The Jackson Heights Plaza Photo the Times Doesn’t Want You to See

Shocker: There aren't many customers milling around the Jackson Heights pedestrian plaza before stores open for business. Photo: Librado Romero/NYT

Gotta hand it to the Times for some devious photo editing in today’s Metro section. Check out the barren seating and shuttered storefronts in the shot that accompanies Sarah Maslin Nir’s two-sides-to-every-story piece on the new Jackson Heights plaza. That plaza must really be a failure, right?

Except, if you wait until the stores actually open for business, the street looks different. There are all these people hanging out. Here’s another shot from a recent weekend:

Loiterers! Photo: Marcus Woollen/Flickr

In an ironic twist, Maslin Nir holds up the Times Square pedestrian plazas as the ideal which the Jackson Heights plaza can’t match:

But the plaza bears little resemblance to Times Square, just six miles away. A half-dozen traffic-blocking boulders and rickety picnic tables seem to be the sum total of the alterations to the streetscape to date, but business owners say it has been enough to turn a once-bustling block into a barren one.

If you’ll recall, it was just a few years ago that Times columnist Susan Dominus disdained the “tacky chairs” in the Times Square pedestrian plazas. Then as now, the Times didn’t seem to grasp that it can take some time for people to adjust to changes to the street.

And the Jackson Heights plaza actually shares much in common with the Time Square plazas. As Streetsblog reported last month, the subway station next to the plaza is incredibly busy, with more than 40,000 daily boardings, and the overwhelming majority of people in Jackson Heights don’t get there by driving. If the merchants who have shops on that block don’t capitalize on having a car-free space next to all that foot traffic, the ones who replace them will.

  • Harold K.

    I go thru there pretty regularly.  Based upon that shadow cast from the buildings, that looks to be rather early in the am.  Additionally, if they took this on a Sunday at 9 or 10 am, which looks to be – that’s a rather sad “editorial” from the NY Times.

  • Shemp


  • Long-Time Observer

    This is an area ripe for further exploration. This is what the complaining is all about. These DOT projects are very likely making these streets more valuable. This increased value and change of use may ultimately push out business like the one run by the phone card dealer who says his business is now suffering. He will have to find a lower rent space somewhere else now. It is very tough luck for him. But it is better for the neighborhood as a whole.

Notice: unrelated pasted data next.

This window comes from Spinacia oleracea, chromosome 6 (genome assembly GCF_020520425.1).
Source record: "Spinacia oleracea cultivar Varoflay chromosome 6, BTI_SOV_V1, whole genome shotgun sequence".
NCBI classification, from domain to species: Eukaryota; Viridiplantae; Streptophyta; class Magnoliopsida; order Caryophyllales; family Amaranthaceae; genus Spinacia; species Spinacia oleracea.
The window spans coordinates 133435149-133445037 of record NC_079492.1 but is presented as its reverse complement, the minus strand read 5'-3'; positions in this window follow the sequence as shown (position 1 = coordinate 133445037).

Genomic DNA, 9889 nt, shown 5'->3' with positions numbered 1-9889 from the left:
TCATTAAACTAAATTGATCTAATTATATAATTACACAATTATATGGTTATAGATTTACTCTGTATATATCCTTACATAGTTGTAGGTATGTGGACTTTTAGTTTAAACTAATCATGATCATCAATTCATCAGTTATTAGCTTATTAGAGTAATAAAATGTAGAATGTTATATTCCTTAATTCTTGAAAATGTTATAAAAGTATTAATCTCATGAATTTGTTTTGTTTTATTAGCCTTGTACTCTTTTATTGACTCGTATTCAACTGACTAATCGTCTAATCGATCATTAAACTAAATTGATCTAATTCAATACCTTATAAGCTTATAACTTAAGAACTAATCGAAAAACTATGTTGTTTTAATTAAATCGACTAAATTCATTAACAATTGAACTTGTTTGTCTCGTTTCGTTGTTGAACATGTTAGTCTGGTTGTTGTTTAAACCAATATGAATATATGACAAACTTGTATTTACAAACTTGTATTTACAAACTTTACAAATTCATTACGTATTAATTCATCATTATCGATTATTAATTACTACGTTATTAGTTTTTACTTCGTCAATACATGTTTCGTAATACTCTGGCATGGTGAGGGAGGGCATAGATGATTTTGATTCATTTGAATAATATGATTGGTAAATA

“If the merchants who have shops on that block don’t capitalize on having
    a car-free space next to all that foot traffic, the ones who replace
    them will.”

  • The bit about the plaza users leaving trash is a hoot. I lived just around the corner from there for several years until recently, and that high-traffic area was full of litter before. It’s not new, it’s the consequence of an over-crowded neighborhood. Good on Dromm for challenging the nay-sayers to open their books and show drops in business. Shops close and new ones open all the time around there, and they did long before this little plaza went in.

  • Times Subscriber

    It’s pretty disingenuous of Maslin Nir to frame the Jackson Heights plaza as “just” six miles from Times Square.  One serves local residents and workers, the other is a world-famous entertainment and shopping landmark that draws international tourists.  Putnam Triangle Plaza shares its DNA most closely with Jackson Heights and would have been a better comparison. 

    Proximity is a meaningless comparison in a city where even things that are right across the street from each other can be worlds apart, such as luxury condos that share blocks with housing projects.  Washington Square Park is “just” three miles from Central Park, but the difference between them is night and day.

    This, like many of the other pedestrian plaza and livable streets “controversies” will pass.

  • Bolwerk

    Yeah, I was really skeptical of that piece when I saw it. Maslin Nir is part of the disturbing trend at the Times, and in journalism in general, to replace reporting with feelgood personal anecdotes. It’s fine, of course, for what they apparently hired her for – nightlife reporting? – but actual journalism is probably outside her range. Someone complained about the plaza, probably a NIMBY or the one or two merchants who catered to drivers, she snapped a photo (or found a public domain one on Google Images), and suddenly there is a big urban planning failure. But she probably isn’t well-versed in urban planning to begin with.  Why would she be?  She’s the nightlife reporter.